Friday, December 28, 2012

Christmas Through the Ages

Everyone in our house enjoyed Christmas this year. But I think we all enjoyed it for different reasons, and there were different aspects of the celebration that stood out for each of us. At different ages, each of us loves certain things about Christmas. Here are a few of the things that make Christmas special at various ages.

Age 0-2
Babies younger than age 2 don’t have much of a concept of Christmas. They don’t really know that it’s coming, they don’t understand that there will be presents, and both Santa Claus and the story of Jesus’ birth are beyond them. But they love the pretty lights and decorations. They love the cheerful and beautiful music that is always around during the Christmas season. And they love the crunch of wrapping paper and the pile of boxes and packing material they get to play with.

Age 3-6
In this phase of life, kids are very aware of the magic of Santa Claus and getting presents. They love getting to sit on Santa’s lap and tell him what they want for Christmas, they love performing in Christmas pageants, they love helping to pick out a Christmas tree (especially if they get to feed some reindeer while they’re doing it), they love helping to bake and decorate Christmas cookies, they get excited about helping to make a few special presents for family members, they love counting down the days until Christmas comes on an advent calendar, they love driving around town to look at Christmas lights, they love putting out milk and cookies for Santa, and most of all, they love unwrapping their presents on Christmas morning!

Age 7-12
Most kids at this age have stopped believing in Santa Claus, but they still look forward to making a list and getting presents. Since they’re “in on the secret,” they often love getting to help pick out presents for other family members and they adore getting to keep secrets from their parents. They like to help decorate the tree and wrap presents. They love watching all the Christmas movies and specials that they remember from past years. And they still love opening presents, especially special ones that they’ve been longing for all year.

Age 13-21
This age is all about the gift cards. Sure, presents are nice, as are cookies and decorating the tree (not that they’ll admit it at this age), but the teenage and college years are all about the cash. Also, having the freedom to go and hang out with your friends during school vacation without having to have a parent tagging along is awesome.

Age 21-28
The best part of Christmas in your 20s is the parties. Most 20-somethings finally have a little bit of disposable income as well as a home of their own (even if it’s only a studio apartment in a questionable neighborhood), and being able to host and/or attend Christmas parties togged out in a great dress and fabulous shoes is a definite highlight of the holiday season. Plus, Christmas is a very romantic time and it’s a great season to be in the throes of new love, which is likeliest at this age.

Age 29-39
Most people this age either have kids or are on the verge of having kids – or their friends and siblings do or are - so a highlight of their holiday season is getting presents for the children and watching the kids’ amazement and excitement about the holiday. At this point, many of us also have our own homes and we get to set new traditions for decorating and celebrating with our families. Our kids are old enough for a family outing to see the Nutcracker, or to catch a movie on Christmas night, or to go see a local production of A Christmas Carol. The best part of Christmas at this age is definitely spending time with your family.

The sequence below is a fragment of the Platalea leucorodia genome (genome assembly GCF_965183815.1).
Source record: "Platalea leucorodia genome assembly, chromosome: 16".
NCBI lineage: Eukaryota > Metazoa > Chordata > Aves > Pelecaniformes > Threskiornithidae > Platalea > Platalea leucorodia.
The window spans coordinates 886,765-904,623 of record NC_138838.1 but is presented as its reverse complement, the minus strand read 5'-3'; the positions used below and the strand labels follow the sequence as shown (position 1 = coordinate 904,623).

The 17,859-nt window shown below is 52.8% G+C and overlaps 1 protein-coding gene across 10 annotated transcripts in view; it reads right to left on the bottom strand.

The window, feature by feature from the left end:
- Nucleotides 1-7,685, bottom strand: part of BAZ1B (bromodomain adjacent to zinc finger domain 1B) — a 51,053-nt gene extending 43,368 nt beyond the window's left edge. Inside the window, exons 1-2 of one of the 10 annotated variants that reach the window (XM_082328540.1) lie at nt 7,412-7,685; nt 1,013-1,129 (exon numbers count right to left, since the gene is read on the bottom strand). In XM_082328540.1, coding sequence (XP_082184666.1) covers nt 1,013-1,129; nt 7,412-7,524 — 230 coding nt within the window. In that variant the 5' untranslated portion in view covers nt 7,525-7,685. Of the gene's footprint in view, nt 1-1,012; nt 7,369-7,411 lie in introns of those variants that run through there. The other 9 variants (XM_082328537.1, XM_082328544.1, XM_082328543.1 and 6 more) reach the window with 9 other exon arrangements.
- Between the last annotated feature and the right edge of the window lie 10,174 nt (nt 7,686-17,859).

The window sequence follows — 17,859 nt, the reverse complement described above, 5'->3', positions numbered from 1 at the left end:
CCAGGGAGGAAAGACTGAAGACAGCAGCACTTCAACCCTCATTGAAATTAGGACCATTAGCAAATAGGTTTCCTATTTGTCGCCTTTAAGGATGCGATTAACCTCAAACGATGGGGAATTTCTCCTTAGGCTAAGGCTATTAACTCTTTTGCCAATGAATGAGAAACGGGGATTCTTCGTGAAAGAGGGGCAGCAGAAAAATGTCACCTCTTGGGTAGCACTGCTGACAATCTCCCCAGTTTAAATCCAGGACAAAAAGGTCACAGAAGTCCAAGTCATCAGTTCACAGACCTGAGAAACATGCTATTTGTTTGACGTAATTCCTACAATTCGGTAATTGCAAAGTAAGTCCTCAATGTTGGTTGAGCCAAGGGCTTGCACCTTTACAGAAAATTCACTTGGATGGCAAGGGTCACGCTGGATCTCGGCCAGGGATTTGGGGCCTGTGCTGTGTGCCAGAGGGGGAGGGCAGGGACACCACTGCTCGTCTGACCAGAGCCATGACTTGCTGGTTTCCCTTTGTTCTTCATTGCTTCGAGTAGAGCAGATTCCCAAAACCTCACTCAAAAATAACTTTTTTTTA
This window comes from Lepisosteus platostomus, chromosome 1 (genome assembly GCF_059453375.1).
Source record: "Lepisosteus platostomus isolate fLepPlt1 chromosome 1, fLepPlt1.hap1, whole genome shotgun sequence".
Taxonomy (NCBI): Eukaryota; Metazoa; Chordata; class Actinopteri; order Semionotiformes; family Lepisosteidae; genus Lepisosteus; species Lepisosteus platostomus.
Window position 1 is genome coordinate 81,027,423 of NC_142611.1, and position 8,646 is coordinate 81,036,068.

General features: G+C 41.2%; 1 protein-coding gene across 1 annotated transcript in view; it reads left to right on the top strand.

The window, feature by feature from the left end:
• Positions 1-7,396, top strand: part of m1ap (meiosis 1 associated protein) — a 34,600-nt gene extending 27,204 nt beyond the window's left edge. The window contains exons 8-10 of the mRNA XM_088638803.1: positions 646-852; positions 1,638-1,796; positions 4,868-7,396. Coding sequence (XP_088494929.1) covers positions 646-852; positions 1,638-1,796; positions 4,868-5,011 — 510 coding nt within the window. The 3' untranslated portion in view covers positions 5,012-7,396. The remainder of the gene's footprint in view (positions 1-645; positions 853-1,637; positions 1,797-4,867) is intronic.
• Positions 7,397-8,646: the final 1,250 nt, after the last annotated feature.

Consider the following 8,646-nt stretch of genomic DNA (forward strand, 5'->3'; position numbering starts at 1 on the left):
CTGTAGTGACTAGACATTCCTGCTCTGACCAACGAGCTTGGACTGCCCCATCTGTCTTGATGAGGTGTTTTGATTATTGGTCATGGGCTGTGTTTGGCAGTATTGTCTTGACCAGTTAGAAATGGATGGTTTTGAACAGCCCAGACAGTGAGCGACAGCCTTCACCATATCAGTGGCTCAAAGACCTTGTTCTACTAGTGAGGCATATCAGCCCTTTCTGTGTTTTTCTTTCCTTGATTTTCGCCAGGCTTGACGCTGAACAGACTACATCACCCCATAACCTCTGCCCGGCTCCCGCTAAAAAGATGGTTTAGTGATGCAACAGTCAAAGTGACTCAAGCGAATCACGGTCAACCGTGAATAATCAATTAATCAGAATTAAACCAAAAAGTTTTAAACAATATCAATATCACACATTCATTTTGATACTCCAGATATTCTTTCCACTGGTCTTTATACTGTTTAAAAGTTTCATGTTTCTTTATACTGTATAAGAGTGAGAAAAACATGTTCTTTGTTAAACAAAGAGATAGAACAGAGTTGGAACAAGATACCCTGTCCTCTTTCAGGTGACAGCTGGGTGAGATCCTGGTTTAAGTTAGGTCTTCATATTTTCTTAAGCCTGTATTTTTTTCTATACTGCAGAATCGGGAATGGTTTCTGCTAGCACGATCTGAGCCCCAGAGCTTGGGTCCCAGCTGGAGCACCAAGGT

Age 40-60
This is when many of us begin to step into the family patriarch/matriarch roles. We’re the ones organizing and hosting the family gatherings, taking over that duty from our parents. And in turn, we’re starting to pass on some of the holiday responsibilities to our own adult and nearly-adult kids: they may be the ones doing the bulk of putting up and decorating the tree, baking the Christmas cookies, finally shopping (and paying!) for the presents they’ll be giving. This is the time of life when we get to sit back and enjoy seeing the bustle of the holidays without having to be as much a part of that bustle.

Age 60+
This is the age when Christmas truly becomes about giving instead of receiving. By this age, most people have all the “stuff” they need and are, in fact, trying to get rid of stuff. So we can give not only new gifts, but we can pass along family heirlooms with sentimental value beyond measure. And aside from tangible gifts, this is the time of life when we can share our own childhood memories of Christmas with the next generation.

Yes, Christmas is wonderful at every age. From all the generations in our house to all the generations in yours, a very Merry Christmas season to you!

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Tuesday, December 18, 2012

Keeping Santa's Secrets

When I was a little girl, my parents never made a big deal about Santa Claus. I knew that he gave me some of my Christmas presents and that my parents gave me others, and I knew that I had to go to sleep on Christmas Eve or Santa wouldn’t come. And we always left him milk and cookies by the fireplace on Christmas Eve. But that was about it. We didn’t write letters to Santa or go to the mall to sit on his lap and tell him what we wanted for Christmas.

When I got older, however, I realized just how much my parents had done to maintain the illusion of Santa Claus for me and my sister. My mom carefully block printed every gift tag from Santa so we didn’t recognize her handwriting. She was careful to never wrap a present from Santa in the same wrapping paper as one from her and my dad. My dad always remembered to drink Santa’s milk and eat his cookies before we got up on Christmas morning. And although some of the gifts from family were left under the tree before Christmas Eve, the ones from Santa never appeared before Christmas morning.